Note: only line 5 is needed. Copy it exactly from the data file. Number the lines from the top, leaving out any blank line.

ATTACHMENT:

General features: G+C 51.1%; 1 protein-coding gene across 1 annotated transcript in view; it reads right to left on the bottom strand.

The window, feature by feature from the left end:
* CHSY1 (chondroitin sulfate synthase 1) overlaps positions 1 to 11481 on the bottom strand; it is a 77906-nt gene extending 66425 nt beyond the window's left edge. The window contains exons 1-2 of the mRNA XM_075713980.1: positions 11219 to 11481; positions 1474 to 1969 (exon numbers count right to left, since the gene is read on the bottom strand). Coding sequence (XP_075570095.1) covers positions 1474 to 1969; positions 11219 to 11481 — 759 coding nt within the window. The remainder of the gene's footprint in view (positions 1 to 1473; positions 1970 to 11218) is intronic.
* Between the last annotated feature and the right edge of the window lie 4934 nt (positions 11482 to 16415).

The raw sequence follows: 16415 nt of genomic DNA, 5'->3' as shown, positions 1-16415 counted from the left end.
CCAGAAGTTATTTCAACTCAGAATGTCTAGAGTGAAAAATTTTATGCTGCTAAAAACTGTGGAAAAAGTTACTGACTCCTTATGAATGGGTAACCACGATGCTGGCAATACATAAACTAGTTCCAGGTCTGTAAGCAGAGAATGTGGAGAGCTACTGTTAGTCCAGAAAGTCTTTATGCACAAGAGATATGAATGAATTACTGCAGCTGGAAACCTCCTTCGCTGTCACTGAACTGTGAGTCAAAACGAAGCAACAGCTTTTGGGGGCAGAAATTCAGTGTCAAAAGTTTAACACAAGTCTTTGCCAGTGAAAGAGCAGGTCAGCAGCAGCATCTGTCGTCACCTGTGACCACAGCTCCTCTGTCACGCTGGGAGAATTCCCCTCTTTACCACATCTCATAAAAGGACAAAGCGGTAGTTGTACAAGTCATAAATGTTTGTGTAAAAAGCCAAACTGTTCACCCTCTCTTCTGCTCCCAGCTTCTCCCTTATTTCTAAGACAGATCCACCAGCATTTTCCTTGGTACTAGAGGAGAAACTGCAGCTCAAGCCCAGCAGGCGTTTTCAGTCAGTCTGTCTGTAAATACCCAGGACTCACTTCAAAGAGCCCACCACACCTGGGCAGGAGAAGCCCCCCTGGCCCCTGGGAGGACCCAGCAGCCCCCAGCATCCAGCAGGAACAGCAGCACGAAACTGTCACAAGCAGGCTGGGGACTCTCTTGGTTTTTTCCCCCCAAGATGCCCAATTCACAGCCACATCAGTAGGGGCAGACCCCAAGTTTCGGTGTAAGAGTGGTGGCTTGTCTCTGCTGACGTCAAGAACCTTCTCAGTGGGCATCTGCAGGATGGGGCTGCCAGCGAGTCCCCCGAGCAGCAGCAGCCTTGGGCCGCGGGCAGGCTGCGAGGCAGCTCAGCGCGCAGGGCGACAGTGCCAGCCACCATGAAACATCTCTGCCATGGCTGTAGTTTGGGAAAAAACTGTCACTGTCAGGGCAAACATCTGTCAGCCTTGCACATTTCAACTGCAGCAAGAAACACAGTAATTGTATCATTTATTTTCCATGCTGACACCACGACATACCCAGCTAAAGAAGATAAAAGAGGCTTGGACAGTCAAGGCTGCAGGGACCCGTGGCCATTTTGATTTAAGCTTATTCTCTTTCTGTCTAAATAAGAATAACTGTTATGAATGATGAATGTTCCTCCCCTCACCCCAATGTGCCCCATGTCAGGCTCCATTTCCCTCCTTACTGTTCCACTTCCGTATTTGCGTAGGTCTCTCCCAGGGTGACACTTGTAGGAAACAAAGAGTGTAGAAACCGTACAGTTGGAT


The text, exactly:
The raw sequence follows: 16415 nt of genomic DNA, 5'->3' as shown, positions 1-16415 counted from the left end.